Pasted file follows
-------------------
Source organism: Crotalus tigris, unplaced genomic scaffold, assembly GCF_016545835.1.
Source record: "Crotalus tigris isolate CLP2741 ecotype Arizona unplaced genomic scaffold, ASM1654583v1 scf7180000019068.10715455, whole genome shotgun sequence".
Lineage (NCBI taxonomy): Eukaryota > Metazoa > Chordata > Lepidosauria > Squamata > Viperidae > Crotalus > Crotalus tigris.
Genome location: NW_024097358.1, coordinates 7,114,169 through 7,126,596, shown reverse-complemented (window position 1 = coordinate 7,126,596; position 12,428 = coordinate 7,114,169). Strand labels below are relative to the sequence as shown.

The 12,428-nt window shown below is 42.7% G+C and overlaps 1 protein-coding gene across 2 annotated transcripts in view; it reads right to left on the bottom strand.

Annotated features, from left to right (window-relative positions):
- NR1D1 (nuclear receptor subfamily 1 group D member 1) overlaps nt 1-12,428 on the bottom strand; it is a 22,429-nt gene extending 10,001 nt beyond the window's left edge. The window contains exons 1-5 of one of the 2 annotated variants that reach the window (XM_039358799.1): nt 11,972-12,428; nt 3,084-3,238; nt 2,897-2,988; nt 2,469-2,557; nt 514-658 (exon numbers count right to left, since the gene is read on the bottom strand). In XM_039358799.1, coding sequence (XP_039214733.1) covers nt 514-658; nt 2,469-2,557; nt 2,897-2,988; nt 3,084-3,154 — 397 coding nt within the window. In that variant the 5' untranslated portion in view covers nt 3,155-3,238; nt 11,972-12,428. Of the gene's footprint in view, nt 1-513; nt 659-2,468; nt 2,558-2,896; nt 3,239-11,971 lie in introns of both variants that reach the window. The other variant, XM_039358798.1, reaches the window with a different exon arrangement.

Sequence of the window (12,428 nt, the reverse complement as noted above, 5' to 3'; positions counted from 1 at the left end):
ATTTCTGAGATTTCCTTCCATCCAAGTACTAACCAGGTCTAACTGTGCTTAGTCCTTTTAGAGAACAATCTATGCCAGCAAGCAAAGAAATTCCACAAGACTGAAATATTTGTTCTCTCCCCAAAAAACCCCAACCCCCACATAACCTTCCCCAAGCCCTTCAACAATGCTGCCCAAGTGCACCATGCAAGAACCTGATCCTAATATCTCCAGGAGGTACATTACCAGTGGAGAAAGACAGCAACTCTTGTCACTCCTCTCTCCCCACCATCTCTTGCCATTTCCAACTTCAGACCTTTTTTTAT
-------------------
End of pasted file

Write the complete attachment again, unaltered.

Source organism: Crotalus tigris, unplaced genomic scaffold, assembly GCF_016545835.1.
Source record: "Crotalus tigris isolate CLP2741 ecotype Arizona unplaced genomic scaffold, ASM1654583v1 scf7180000019068.10715455, whole genome shotgun sequence".
Lineage (NCBI taxonomy): Eukaryota > Metazoa > Chordata > Lepidosauria > Squamata > Viperidae > Crotalus > Crotalus tigris.
Genome location: NW_024097358.1, coordinates 7,114,169 through 7,126,596, shown reverse-complemented (window position 1 = coordinate 7,126,596; position 12,428 = coordinate 7,114,169). Strand labels below are relative to the sequence as shown.

The 12,428-nt window shown below is 42.7% G+C and overlaps 1 protein-coding gene across 2 annotated transcripts in view; it reads right to left on the bottom strand.

Annotated features, from left to right (window-relative positions):
- NR1D1 (nuclear receptor subfamily 1 group D member 1) overlaps nt 1-12,428 on the bottom strand; it is a 22,429-nt gene extending 10,001 nt beyond the window's left edge. The window contains exons 1-5 of one of the 2 annotated variants that reach the window (XM_039358799.1): nt 11,972-12,428; nt 3,084-3,238; nt 2,897-2,988; nt 2,469-2,557; nt 514-658 (exon numbers count right to left, since the gene is read on the bottom strand). In XM_039358799.1, coding sequence (XP_039214733.1) covers nt 514-658; nt 2,469-2,557; nt 2,897-2,988; nt 3,084-3,154 — 397 coding nt within the window. In that variant the 5' untranslated portion in view covers nt 3,155-3,238; nt 11,972-12,428. Of the gene's footprint in view, nt 1-513; nt 659-2,468; nt 2,558-2,896; nt 3,239-11,971 lie in introns of both variants that reach the window. The other variant, XM_039358798.1, reaches the window with a different exon arrangement.

Sequence of the window (12,428 nt, the reverse complement as noted above, 5' to 3'; positions counted from 1 at the left end):
ATTTCTGAGATTTCCTTCCATCCAAGTACTAACCAGGTCTAACTGTGCTTAGTCCTTTTAGAGAACAATCTATGCCAGCAAGCAAAGAAATTCCACAAGACTGAAATATTTGTTCTCTCCCCAAAAAACCCCAACCCCCACATAACCTTCCCCAAGCCCTTCAACAATGCTGCCCAAGTGCACCATGCAAGAACCTGATCCTAATATCTCCAGGAGGTACATTACCAGTGGAGAAAGACAGCAACTCTTGTCACTCCTCTCTCCCCACCATCTCTTGCCATTTCCAACTTCAGACCTTTTTTTAT